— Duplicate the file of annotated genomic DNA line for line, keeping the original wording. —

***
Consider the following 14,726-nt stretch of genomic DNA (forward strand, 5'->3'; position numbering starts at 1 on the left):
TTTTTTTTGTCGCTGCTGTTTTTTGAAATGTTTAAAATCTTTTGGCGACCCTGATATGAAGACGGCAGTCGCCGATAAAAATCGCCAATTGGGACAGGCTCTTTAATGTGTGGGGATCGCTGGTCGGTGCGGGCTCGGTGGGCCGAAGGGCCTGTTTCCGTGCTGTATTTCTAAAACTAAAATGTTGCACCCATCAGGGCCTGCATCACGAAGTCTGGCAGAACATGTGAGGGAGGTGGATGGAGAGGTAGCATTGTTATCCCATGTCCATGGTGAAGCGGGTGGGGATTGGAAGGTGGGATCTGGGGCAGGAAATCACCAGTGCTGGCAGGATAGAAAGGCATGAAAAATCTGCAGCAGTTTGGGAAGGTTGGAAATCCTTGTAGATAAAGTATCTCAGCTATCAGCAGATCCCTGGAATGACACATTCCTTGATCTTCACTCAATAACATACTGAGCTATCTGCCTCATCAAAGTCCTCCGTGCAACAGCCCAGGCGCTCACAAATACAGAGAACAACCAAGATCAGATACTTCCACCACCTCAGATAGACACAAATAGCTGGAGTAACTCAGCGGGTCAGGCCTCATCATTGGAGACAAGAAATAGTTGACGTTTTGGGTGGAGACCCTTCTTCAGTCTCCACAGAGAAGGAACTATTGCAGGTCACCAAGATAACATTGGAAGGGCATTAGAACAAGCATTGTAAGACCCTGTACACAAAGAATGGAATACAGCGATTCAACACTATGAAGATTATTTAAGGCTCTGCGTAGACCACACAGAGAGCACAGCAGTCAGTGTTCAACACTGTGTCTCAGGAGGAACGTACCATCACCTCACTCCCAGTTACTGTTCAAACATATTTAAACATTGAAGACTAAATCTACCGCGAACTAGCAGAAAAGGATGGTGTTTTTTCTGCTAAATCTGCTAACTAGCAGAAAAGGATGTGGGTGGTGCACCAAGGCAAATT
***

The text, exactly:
Consider the following 14,726-nt stretch of genomic DNA (forward strand, 5'->3'; position numbering starts at 1 on the left):
TTTTTTTTGTCGCTGCTGTTTTTTGAAATGTTTAAAATCTTTTGGCGACCCTGATATGAAGACGGCAGTCGCCGATAAAAATCGCCAATTGGGACAGGCTCTTTAATGTGTGGGGATCGCTGGTCGGTGCGGGCTCGGTGGGCCGAAGGGCCTGTTTCCGTGCTGTATTTCTAAAACTAAAATGTTGCACCCATCAGGGCCTGCATCACGAAGTCTGGCAGAACATGTGAGGGAGGTGGATGGAGAGGTAGCATTGTTATCCCATGTCCATGGTGAAGCGGGTGGGGATTGGAAGGTGGGATCTGGGGCAGGAAATCACCAGTGCTGGCAGGATAGAAAGGCATGAAAAATCTGCAGCAGTTTGGGAAGGTTGGAAATCCTTGTAGATAAAGTATCTCAGCTATCAGCAGATCCCTGGAATGACACATTCCTTGATCTTCACTCAATAACATACTGAGCTATCTGCCTCATCAAAGTCCTCCGTGCAACAGCCCAGGCGCTCACAAATACAGAGAACAACCAAGATCAGATACTTCCACCACCTCAGATAGACACAAATAGCTGGAGTAACTCAGCGGGTCAGGCCTCATCATTGGAGACAAGAAATAGTTGACGTTTTGGGTGGAGACCCTTCTTCAGTCTCCACAGAGAAGGAACTATTGCAGGTCACCAAGATAACATTGGAAGGGCATTAGAACAAGCATTGTAAGACCCTGTACACAAAGAATGGAATACAGCGATTCAACACTATGAAGATTATTTAAGGCTCTGCGTAGACCACACAGAGAGCACAGCAGTCAGTGTTCAACACTGTGTCTCAGGAGGAACGTACCATCACCTCACTCCCAGTTACTGTTCAAACATATTTAAACATTGAAGACTAAATCTACCGCGAACTAGCAGAAAAGGATGGTGTTTTTTCTGCTAAATCTGCTAACTAGCAGAAAAGGATGTGGGTGGTGCACCAAGGCAAATT